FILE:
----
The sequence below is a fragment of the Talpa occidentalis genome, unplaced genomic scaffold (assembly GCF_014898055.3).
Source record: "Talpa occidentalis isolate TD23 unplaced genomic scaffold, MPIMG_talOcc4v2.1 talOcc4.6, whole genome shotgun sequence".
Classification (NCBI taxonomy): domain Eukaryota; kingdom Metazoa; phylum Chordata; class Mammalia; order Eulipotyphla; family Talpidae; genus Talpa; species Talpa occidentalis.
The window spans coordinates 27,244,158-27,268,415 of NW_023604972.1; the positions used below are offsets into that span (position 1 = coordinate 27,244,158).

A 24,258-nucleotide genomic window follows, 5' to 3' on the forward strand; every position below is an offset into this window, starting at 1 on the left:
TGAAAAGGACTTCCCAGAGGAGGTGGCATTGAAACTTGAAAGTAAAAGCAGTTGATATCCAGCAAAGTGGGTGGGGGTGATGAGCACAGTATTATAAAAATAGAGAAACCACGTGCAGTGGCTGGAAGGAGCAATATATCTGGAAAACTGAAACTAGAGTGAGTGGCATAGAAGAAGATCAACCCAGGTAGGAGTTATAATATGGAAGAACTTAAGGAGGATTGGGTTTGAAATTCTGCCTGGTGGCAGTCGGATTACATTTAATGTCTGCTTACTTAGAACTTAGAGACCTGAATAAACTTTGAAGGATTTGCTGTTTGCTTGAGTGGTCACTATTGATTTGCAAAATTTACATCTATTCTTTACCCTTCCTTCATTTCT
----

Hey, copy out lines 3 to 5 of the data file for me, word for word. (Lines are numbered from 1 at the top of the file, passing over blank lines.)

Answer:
Classification (NCBI taxonomy): domain Eukaryota; kingdom Metazoa; phylum Chordata; class Mammalia; order Eulipotyphla; family Talpidae; genus Talpa; species Talpa occidentalis.
The window spans coordinates 27,244,158-27,268,415 of NW_023604972.1; the positions used below are offsets into that span (position 1 = coordinate 27,244,158).

A 24,258-nucleotide genomic window follows, 5' to 3' on the forward strand; every position below is an offset into this window, starting at 1 on the left: